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1 time

2 times

4 times

Do you consult your family while making purchases? Yes No

8. Do you get influenced by your family while making purchases? Yes No

9. Whom do you consider as the final authority at home? Father Mother Spouse Yourself


Who takes the decision while purchasing FMCG goods at home? Mother Father Children

11. Who

took the decision while purchasing your last white good?


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12. Who


Child / Self

took the decision while purchasing your car? Assuming you have one Mother Father Child / Self

13. Do

you often discuss products and brands with your family? Yes No Sometimes

Analysis of the Primary Research 1. Age?


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Analysis Survey was conducted with around 300 people. Out of which 30 people fall between 15 to 20 age group. Majority of them come under 20 – 40 age group. Majority of the purchase is done by this age group.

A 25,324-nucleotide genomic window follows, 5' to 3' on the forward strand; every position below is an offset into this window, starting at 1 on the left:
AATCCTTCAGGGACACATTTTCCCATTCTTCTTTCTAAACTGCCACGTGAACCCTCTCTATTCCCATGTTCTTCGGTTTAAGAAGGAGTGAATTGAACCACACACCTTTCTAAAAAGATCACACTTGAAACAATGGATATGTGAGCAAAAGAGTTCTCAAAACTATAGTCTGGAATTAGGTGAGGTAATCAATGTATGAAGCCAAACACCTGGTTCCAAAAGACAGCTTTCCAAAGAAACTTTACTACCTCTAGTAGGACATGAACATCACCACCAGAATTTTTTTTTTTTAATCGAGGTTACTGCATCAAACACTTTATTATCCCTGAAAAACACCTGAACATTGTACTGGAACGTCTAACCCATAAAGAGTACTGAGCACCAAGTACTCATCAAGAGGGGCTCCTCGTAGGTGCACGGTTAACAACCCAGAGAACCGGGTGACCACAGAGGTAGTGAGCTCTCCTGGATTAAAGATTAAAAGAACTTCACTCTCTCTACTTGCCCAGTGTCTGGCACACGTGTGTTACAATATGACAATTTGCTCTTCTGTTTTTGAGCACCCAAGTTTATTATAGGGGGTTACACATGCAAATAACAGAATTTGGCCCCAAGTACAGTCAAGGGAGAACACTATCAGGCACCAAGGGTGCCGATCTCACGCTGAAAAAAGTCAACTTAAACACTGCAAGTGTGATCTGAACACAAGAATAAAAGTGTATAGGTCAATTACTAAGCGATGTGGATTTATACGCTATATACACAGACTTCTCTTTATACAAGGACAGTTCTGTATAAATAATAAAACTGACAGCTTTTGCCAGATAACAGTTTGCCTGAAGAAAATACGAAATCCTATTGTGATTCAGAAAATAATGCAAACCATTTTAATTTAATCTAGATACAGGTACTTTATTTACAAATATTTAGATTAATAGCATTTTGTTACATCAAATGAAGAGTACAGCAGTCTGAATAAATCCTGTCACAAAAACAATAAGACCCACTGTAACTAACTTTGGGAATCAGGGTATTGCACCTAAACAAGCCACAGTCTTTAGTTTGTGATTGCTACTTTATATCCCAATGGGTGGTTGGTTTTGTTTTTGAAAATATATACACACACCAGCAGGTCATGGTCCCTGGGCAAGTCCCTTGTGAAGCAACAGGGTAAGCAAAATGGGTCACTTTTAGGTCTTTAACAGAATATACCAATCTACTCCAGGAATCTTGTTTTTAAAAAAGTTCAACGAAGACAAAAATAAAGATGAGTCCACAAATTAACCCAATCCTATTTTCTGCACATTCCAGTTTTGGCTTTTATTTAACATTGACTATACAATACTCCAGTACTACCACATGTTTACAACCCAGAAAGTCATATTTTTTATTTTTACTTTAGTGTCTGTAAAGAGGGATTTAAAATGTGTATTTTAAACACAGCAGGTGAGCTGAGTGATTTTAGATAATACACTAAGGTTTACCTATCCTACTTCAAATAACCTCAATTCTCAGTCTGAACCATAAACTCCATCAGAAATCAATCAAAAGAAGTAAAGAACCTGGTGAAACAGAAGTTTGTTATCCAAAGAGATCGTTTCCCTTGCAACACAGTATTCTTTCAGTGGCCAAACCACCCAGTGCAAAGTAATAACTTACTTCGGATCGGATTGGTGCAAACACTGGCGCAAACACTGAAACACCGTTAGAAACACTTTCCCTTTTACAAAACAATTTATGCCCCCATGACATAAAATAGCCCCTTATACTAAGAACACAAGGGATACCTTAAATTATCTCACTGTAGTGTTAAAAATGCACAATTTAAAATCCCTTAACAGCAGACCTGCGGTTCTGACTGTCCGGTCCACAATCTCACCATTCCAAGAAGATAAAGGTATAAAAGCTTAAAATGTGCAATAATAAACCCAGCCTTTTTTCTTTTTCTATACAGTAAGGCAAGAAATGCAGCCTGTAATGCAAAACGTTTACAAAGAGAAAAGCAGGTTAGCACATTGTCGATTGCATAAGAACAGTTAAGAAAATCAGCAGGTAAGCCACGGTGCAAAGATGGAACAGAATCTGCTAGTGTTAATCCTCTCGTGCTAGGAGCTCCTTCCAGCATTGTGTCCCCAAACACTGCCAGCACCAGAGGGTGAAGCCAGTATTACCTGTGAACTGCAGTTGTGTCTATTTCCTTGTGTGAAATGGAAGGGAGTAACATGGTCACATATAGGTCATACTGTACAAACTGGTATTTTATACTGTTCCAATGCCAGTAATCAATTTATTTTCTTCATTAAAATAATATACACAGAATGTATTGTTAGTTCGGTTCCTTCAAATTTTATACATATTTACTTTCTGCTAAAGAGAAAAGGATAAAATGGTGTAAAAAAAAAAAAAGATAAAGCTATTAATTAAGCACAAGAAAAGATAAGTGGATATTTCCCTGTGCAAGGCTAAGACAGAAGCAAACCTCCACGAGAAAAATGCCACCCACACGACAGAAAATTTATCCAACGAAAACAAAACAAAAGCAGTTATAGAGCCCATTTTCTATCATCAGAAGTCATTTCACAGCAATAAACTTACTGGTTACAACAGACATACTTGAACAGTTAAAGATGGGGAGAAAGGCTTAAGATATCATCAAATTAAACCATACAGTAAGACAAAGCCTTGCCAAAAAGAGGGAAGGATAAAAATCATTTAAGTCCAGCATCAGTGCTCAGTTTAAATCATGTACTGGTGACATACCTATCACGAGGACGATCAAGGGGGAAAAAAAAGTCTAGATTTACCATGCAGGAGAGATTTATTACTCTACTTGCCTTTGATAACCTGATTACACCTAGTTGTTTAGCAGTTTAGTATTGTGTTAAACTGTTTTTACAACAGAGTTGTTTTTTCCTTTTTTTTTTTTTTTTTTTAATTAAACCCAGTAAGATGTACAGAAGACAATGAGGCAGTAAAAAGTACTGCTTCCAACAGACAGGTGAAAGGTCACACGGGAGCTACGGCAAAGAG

2. What is your family income?


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18% 37% 13%
15k - 25k 25k - 35k 35k - 45k 45k+

32% Analysis The family income of the majority households within the sample size lies between 15k to 35k p.m. which is around 69%. Due to the DINK families that are on the rise in the recent past new products such Single bedroom houses as well as many others luxury products have been on the rise. There has also been a considerable change in the spending habits of these young couples with larger disposable incomes and fewer responsibilities. However this may not be true for entire India as the research was limited to the urban pockets of the country.